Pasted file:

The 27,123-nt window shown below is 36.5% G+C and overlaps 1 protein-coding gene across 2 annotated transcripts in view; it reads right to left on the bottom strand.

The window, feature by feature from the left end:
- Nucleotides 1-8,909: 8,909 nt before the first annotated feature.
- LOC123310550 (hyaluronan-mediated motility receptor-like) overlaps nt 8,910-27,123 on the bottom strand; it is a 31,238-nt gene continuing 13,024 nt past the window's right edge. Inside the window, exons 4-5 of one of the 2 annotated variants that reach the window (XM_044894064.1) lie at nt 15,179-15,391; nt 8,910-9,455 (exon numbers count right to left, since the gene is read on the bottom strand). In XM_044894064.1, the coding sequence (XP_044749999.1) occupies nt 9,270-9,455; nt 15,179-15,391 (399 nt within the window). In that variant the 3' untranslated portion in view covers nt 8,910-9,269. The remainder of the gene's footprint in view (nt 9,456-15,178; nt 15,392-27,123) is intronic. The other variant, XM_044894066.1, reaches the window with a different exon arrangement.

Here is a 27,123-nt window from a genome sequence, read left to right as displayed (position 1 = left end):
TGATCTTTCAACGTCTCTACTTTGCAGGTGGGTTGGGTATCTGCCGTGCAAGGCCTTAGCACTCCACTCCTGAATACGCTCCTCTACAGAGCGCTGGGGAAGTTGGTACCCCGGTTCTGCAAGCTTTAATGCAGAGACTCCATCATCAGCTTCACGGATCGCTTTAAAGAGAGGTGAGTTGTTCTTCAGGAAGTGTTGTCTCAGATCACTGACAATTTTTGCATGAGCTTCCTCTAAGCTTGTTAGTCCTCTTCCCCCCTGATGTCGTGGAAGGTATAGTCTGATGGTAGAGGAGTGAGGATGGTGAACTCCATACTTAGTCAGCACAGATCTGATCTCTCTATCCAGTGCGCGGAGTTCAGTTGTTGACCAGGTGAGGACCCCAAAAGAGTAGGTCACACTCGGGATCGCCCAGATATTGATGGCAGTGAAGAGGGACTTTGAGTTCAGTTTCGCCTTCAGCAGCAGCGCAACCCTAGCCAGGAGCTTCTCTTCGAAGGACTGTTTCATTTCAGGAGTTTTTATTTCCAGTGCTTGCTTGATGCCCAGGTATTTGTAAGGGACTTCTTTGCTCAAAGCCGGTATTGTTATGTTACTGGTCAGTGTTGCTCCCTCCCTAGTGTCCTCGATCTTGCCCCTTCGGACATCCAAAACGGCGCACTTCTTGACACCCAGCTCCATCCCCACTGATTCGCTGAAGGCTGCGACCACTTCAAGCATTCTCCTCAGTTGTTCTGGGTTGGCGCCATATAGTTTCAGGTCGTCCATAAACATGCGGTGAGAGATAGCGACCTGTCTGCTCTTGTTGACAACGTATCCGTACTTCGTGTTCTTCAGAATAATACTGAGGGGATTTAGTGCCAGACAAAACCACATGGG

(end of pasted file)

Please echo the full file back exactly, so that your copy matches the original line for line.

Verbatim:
The 27,123-nt window shown below is 36.5% G+C and overlaps 1 protein-coding gene across 2 annotated transcripts in view; it reads right to left on the bottom strand.

The window, feature by feature from the left end:
- Nucleotides 1-8,909: 8,909 nt before the first annotated feature.
- LOC123310550 (hyaluronan-mediated motility receptor-like) overlaps nt 8,910-27,123 on the bottom strand; it is a 31,238-nt gene continuing 13,024 nt past the window's right edge. Inside the window, exons 4-5 of one of the 2 annotated variants that reach the window (XM_044894064.1) lie at nt 15,179-15,391; nt 8,910-9,455 (exon numbers count right to left, since the gene is read on the bottom strand). In XM_044894064.1, the coding sequence (XP_044749999.1) occupies nt 9,270-9,455; nt 15,179-15,391 (399 nt within the window). In that variant the 3' untranslated portion in view covers nt 8,910-9,269. The remainder of the gene's footprint in view (nt 9,456-15,178; nt 15,392-27,123) is intronic. The other variant, XM_044894066.1, reaches the window with a different exon arrangement.

Here is a 27,123-nt window from a genome sequence, read left to right as displayed (position 1 = left end):
TGATCTTTCAACGTCTCTACTTTGCAGGTGGGTTGGGTATCTGCCGTGCAAGGCCTTAGCACTCCACTCCTGAATACGCTCCTCTACAGAGCGCTGGGGAAGTTGGTACCCCGGTTCTGCAAGCTTTAATGCAGAGACTCCATCATCAGCTTCACGGATCGCTTTAAAGAGAGGTGAGTTGTTCTTCAGGAAGTGTTGTCTCAGATCACTGACAATTTTTGCATGAGCTTCCTCTAAGCTTGTTAGTCCTCTTCCCCCCTGATGTCGTGGAAGGTATAGTCTGATGGTAGAGGAGTGAGGATGGTGAACTCCATACTTAGTCAGCACAGATCTGATCTCTCTATCCAGTGCGCGGAGTTCAGTTGTTGACCAGGTGAGGACCCCAAAAGAGTAGGTCACACTCGGGATCGCCCAGATATTGATGGCAGTGAAGAGGGACTTTGAGTTCAGTTTCGCCTTCAGCAGCAGCGCAACCCTAGCCAGGAGCTTCTCTTCGAAGGACTGTTTCATTTCAGGAGTTTTTATTTCCAGTGCTTGCTTGATGCCCAGGTATTTGTAAGGGACTTCTTTGCTCAAAGCCGGTATTGTTATGTTACTGGTCAGTGTTGCTCCCTCCCTAGTGTCCTCGATCTTGCCCCTTCGGACATCCAAAACGGCGCACTTCTTGACACCCAGCTCCATCCCCACTGATTCGCTGAAGGCTGCGACCACTTCAAGCATTCTCCTCAGTTGTTCTGGGTTGGCGCCATATAGTTTCAGGTCGTCCATAAACATGCGGTGAGAGATAGCGACCTGTCTGCTCTTGTTGACAACGTATCCGTACTTCGTGTTCTTCAGAATAATACTGAGGGGATTTAGTGCCAGACAAAACCACATGGG